Northeast Ohio Man Becomes Second U.S. Resident Charged With Supporting ISIS

Northeast Ohio Man Becomes Second U.S. Resident Charged With Supporting ISIS

While the Obama administration fumbles with ISIS on the battlefields of the middle east, the FBI has a firm strategy at home: Arrest anyone supporting or trying to support the terror group.

That's exactly what the agency did on Friday when it arrested a northeast Ohio man, alleging he attempted to provide support to the Islamic State terrorist group while residing in the Cleveland area.

Amir Said Abdul Rahman Al-Ghazi, 38, was arrested in the suburb of North Olmsted while attempting to purchase an AK-47 assault rifle from an undercover FBI agent, according to the criminal complaint. An FBI affidavit said Al-Ghazi had chatted with confidential informants about buying the rifle for use in an ISIS recruiting video.

Al-Ghazi used to be known as Robert McCollum, but changed his name earlier this year. During a search of Al-Ghazi's apartment on Friday agents found a sword and an Islamic State flag.

Al-Ghazi, according to the charges, began using social media in July 2014 to pledge his support to the militant group and to recruit people to join the group.

While chatting online with FBI sources the man made remarks that he wanted to stage terrorist attacks in the U.S., such as the derailment of a train, according to the sworn affidavit by FBI agents.

In shocking remarks to undercover FBI agents Al-Ghazi said he wasn't interested in a suicide attack, but did say would cut off the head of his non-Muslim son if Muslims were to go to war in America.

On another occasion he told undercover agents that he wanted to kill non-Muslims and said in an online chat: "You don't fear death anymore its like walking thru a door for a martyr u know."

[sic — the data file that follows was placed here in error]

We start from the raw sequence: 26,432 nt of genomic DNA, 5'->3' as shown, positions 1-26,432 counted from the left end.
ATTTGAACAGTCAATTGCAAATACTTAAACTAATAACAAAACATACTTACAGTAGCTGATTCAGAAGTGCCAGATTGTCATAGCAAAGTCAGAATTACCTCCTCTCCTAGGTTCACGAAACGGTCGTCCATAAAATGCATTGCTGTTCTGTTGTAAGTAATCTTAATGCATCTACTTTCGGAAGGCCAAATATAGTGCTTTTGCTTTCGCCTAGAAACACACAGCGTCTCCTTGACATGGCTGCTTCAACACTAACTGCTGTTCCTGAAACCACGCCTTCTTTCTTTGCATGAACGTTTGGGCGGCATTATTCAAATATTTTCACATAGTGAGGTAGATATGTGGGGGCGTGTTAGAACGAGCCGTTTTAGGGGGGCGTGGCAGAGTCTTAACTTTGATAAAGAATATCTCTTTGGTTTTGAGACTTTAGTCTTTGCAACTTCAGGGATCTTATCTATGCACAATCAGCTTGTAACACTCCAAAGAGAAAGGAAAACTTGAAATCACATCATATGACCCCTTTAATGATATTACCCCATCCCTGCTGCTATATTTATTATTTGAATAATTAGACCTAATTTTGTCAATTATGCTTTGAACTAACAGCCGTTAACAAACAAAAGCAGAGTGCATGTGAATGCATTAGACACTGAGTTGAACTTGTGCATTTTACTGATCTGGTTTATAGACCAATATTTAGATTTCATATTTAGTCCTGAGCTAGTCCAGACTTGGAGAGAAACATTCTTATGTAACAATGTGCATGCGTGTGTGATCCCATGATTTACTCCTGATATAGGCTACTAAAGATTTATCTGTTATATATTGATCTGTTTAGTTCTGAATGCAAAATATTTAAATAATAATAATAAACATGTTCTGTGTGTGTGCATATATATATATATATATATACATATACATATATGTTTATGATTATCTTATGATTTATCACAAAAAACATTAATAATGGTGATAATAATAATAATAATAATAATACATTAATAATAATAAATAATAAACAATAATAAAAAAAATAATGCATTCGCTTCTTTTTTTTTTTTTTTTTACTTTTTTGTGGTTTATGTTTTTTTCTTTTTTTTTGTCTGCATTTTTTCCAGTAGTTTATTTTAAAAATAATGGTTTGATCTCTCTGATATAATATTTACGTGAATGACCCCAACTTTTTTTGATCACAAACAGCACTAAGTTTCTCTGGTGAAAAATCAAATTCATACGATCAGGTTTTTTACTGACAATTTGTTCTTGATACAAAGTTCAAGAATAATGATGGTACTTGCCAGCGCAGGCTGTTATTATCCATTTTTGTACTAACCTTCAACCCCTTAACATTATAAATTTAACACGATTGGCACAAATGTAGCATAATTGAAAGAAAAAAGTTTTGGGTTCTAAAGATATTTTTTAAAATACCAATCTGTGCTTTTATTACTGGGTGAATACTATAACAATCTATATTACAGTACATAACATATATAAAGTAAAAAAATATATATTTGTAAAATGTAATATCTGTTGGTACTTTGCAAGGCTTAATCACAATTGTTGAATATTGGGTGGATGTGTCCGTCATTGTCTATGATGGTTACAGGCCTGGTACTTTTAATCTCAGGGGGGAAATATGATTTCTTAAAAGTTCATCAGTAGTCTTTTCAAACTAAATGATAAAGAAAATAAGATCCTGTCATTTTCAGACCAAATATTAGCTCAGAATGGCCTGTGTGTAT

Stephen Anthony, the agent in charge of the Cleveland FBI field office, said in a statement that "it is clear that no area is immune from the influence of ISIL [ISIS] and its recruitment machine. We hope this arrest will serve as a strong message to others who may consider providing support to terrorists."

An FBI spokeswoman said at this stage in the investigation there is no evidence that Al-Ghazi traveled to the Middle East.

Robert McCollum, Al-Ghazi's previous legal name, had a criminal history in Cleveland for drug offenses and being a felon in possession of a firearm. Also included in the indictment is an allegation he sold nearly 4.5 pounds of marijuana to a confidential informant starting in February 2014.

Al-Ghazi has been under surveillance by the FBI since the fall of 2013, following a complaint to the FBI about Al-Ghazi's online activity.

It is estimate that ISIS has thousands of members like Al-Ghazi in the United States, who recruit and do other low level tasks for the terror group. The man is the second charged by the FBI, who promised more arrests in the coming weeks and months.

The fact Al-Ghazi was under surveillance for over two years show that the FBI is deeply connected to the online terrorist underworld and likely has a number of suspects it is poised to arrest.

The FBI refused to discuss such plans, citing ongoing operations.

Read this next:

Must Read